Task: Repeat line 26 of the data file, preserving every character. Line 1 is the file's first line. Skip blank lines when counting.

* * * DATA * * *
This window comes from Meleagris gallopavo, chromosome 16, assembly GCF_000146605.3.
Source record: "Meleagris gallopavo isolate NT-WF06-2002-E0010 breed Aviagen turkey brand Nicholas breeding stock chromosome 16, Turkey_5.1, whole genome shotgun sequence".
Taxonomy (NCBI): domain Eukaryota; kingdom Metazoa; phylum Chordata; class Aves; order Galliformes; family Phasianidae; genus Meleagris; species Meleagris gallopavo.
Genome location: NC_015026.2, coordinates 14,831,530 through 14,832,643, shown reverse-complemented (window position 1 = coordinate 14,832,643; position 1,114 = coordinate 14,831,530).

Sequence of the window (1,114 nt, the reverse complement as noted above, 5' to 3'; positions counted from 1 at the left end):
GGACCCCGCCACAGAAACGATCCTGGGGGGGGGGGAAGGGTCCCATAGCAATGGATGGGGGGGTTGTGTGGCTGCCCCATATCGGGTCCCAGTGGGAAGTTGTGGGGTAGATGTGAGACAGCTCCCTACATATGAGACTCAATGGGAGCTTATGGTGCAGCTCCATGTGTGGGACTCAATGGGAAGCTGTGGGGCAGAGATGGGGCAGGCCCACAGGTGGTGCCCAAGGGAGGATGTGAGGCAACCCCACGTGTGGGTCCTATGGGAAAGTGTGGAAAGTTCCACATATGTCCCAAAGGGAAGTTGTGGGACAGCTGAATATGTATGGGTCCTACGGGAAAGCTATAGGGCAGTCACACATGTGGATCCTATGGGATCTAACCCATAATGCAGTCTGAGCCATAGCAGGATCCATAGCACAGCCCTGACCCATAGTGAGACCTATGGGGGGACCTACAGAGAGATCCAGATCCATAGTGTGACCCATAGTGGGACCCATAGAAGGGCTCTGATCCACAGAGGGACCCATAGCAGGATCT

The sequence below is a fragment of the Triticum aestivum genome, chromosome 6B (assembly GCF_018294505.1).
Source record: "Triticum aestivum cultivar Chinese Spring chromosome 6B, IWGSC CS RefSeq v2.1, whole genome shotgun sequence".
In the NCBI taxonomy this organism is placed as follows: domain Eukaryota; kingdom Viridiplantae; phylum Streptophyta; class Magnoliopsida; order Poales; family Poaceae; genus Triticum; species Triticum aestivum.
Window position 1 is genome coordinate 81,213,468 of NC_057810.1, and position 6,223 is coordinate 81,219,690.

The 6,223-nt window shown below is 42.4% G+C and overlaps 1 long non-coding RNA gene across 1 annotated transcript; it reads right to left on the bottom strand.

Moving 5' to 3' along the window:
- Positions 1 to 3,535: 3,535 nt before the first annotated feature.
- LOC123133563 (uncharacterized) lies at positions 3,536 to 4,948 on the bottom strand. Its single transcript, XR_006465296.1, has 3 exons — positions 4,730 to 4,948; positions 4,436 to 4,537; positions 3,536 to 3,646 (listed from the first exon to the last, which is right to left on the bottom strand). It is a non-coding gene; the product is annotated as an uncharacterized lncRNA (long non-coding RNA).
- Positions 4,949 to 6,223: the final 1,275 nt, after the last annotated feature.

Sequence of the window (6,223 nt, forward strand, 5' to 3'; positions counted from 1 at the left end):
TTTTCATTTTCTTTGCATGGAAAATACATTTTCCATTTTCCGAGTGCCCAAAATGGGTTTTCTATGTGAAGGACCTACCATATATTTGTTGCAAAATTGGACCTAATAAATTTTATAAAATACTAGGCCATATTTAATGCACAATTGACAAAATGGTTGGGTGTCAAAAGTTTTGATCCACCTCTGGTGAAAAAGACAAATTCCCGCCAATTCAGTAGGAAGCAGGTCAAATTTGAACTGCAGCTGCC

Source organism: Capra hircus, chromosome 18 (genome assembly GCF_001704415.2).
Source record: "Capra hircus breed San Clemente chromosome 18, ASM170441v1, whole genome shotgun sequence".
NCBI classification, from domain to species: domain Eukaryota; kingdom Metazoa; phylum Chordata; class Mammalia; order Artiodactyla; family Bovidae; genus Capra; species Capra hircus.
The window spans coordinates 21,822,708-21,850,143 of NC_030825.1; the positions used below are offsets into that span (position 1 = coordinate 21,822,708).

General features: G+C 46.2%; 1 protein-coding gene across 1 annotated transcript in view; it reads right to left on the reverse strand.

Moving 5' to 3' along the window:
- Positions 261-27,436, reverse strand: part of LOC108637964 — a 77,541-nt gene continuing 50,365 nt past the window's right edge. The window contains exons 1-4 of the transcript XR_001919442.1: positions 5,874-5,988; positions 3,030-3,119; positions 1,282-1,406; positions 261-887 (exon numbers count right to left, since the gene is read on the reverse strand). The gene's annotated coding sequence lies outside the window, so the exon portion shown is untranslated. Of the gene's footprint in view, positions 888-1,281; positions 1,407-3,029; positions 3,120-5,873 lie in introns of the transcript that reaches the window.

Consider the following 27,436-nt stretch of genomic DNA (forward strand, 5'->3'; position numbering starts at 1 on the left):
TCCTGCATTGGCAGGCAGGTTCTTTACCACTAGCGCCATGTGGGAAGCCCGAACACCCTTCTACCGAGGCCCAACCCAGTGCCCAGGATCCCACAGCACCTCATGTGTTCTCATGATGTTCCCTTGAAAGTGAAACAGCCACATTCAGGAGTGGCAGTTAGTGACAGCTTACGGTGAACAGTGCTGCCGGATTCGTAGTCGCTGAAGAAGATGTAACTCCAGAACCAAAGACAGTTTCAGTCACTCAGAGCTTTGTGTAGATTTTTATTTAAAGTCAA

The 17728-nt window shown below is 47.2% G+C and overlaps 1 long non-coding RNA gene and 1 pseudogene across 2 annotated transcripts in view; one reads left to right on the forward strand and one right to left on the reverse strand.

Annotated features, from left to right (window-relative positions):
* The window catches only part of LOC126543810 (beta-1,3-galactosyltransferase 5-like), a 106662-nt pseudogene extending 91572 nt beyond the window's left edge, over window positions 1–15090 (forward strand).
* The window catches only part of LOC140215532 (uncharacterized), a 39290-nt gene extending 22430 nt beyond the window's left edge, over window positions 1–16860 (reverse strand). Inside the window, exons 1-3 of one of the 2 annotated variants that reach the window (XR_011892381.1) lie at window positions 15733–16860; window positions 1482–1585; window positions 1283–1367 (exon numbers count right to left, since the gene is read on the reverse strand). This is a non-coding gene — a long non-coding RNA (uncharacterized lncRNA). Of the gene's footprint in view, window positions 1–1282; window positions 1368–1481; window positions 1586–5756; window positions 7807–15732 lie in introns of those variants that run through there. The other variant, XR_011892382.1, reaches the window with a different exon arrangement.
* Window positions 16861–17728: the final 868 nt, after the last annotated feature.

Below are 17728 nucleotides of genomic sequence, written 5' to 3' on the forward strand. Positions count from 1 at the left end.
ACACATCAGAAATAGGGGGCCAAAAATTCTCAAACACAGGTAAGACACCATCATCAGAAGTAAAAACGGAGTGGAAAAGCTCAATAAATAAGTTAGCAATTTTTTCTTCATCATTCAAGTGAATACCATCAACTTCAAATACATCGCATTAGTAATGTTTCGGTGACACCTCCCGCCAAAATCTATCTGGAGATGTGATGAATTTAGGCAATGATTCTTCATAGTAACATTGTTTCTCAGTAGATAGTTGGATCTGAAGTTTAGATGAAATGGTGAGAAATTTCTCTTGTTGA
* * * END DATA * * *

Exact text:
TCCTGCATTGGCAGGCAGGTTCTTTACCACTAGCGCCATGTGGGAAGCCCGAACACCCTTCTACCGAGGCCCAACCCAGTGCCCAGGATCCCACAGCACCTCATGTGTTCTCATGATGTTCCCTTGAAAGTGAAACAGCCACATTCAGGAGTGGCAGTTAGTGACAGCTTACGGTGAACAGTGCTGCCGGATTCGTAGTCGCTGAAGAAGATGTAACTCCAGAACCAAAGACAGTTTCAGTCACTCAGAGCTTTGTGTAGATTTTTATTTAAAGTCAA